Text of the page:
Why do you teach music?

I teach music because I genuinely love it. It’s just who I am in my soul. I’ve been blessed to have had experiences learning as a child, starting with piano at four years old, then being in group classes and seeing 5-7 year olds playing Beethoven sonatas. I think people just inspired me growing up. I was exposed to Historically Black Colleges and Universities (HBCU) marching bands — my mother took me to Virginia State University on weekends. We went to the football games and I sat behind the tuba and saxophone sections. From learning an instrument to learning how to write music in high school to majoring in music in college, all of it was a culmination of what I started when I was four years old. I want students to have the same experience that I had. I wanted them to feel engaged and understand what music does to your soul and your spirit. I want to be able to have that moment of clarity in their hearts. I remember my music teacher growing up, and how much they did for me and seeing the potential I had. I want to be able to do that for other kids who feel the same way, who want to grow and be musicians. It’s a joy to be able to play music and express yourself in that way, so that’s the reason why I teach.


How has teaching impacted you?

Teaching has impacted me in so many ways. When I started, I was a math tutor back in my hometown of Richmond, Virginia. Through mathematics, I was able to meet the music teachers at different schools. After teaching middle and high school for about five years, I decided to become a music teacher. I couldn’t help it but every time I was teaching another subject, my mind was just always on music. It felt like it wasn’t work to me; it felt genuine to me and I wanted to be able to give that gift of music to students across the country. So I started teaching music to kids at Franklin Military Academy in VA. From there, I got an opportunity to write music in Los Angeles, and started teaching with ETM-LA. You don’t know where your life is going to end up musically but I’m so happy that I’m able to be here doing what I love to do: inspiring people to be excited and optimistic about life. Music does that for me, and I hope the reflection of music is the same with them [the students] as well.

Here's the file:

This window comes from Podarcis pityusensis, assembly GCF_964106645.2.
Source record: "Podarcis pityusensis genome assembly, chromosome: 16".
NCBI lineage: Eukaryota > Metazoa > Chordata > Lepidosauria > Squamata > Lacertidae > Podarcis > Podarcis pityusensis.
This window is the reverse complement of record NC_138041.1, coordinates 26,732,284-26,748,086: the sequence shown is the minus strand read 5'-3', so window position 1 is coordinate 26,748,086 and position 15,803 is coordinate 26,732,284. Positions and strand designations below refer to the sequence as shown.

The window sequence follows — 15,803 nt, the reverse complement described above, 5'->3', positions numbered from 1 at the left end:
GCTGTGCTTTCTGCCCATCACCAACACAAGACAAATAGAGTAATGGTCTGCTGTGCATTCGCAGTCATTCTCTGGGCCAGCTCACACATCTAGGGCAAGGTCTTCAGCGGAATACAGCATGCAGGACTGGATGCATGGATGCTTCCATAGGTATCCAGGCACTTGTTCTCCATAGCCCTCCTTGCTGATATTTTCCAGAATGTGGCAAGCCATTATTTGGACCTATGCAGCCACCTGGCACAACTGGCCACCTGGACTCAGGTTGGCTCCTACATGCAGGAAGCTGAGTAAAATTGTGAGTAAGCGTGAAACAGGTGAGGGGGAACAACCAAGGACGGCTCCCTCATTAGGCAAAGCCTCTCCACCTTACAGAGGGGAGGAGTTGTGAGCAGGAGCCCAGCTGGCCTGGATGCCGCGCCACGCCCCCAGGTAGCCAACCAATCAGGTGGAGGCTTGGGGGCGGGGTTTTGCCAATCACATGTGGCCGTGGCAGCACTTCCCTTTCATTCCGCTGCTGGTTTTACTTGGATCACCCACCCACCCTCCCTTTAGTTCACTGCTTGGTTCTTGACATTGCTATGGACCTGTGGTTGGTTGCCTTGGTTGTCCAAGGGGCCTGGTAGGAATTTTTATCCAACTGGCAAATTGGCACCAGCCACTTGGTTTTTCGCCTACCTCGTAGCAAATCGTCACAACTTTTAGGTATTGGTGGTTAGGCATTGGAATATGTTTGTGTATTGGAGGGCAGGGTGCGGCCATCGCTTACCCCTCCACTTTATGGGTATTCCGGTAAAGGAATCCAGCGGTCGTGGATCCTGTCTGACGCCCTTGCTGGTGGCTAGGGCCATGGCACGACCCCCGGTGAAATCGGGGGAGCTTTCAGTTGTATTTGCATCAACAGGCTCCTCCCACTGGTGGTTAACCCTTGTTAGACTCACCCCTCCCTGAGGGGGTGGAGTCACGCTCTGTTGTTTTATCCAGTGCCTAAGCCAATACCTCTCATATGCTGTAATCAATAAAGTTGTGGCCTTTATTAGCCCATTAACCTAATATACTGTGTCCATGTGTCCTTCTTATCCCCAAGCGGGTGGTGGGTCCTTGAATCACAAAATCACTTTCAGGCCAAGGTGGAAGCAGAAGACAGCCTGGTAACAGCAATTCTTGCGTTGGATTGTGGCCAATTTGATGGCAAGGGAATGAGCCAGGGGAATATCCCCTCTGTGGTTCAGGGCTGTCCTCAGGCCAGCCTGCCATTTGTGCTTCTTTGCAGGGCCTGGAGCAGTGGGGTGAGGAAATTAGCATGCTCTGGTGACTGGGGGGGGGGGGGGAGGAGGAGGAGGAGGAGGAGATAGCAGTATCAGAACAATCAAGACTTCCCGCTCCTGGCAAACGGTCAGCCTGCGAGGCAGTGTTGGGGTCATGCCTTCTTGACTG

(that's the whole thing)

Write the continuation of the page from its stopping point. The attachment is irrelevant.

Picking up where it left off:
Can you share a story on how you’ve seen music impact a student(s)?

At another ETM-LA Partner School where I recently started teaching, I saw firsthand how playing and writing music gives students the courage to share their voices. One class assignment had the students write their own songs using three chords. Within a week, some groups started volunteering to come up in front of their class to present their song. They were very nervous about it because they had never felt so vulnerable, in the sense where they’re actually playing in front of their peers. Music is so deep because it discusses your story. They ended up doing really well and everyone became very brave with who they were with their identity and what they had come up with.


(Photo, L to R) Westley Steele, Victoria Lanier, El Dorado Principal Adan Martinez, Joseph Trapanese, Damon Carter, Booker White – June 2019; Guest Artist Trapanese discusses Film Composition with 5th Graders)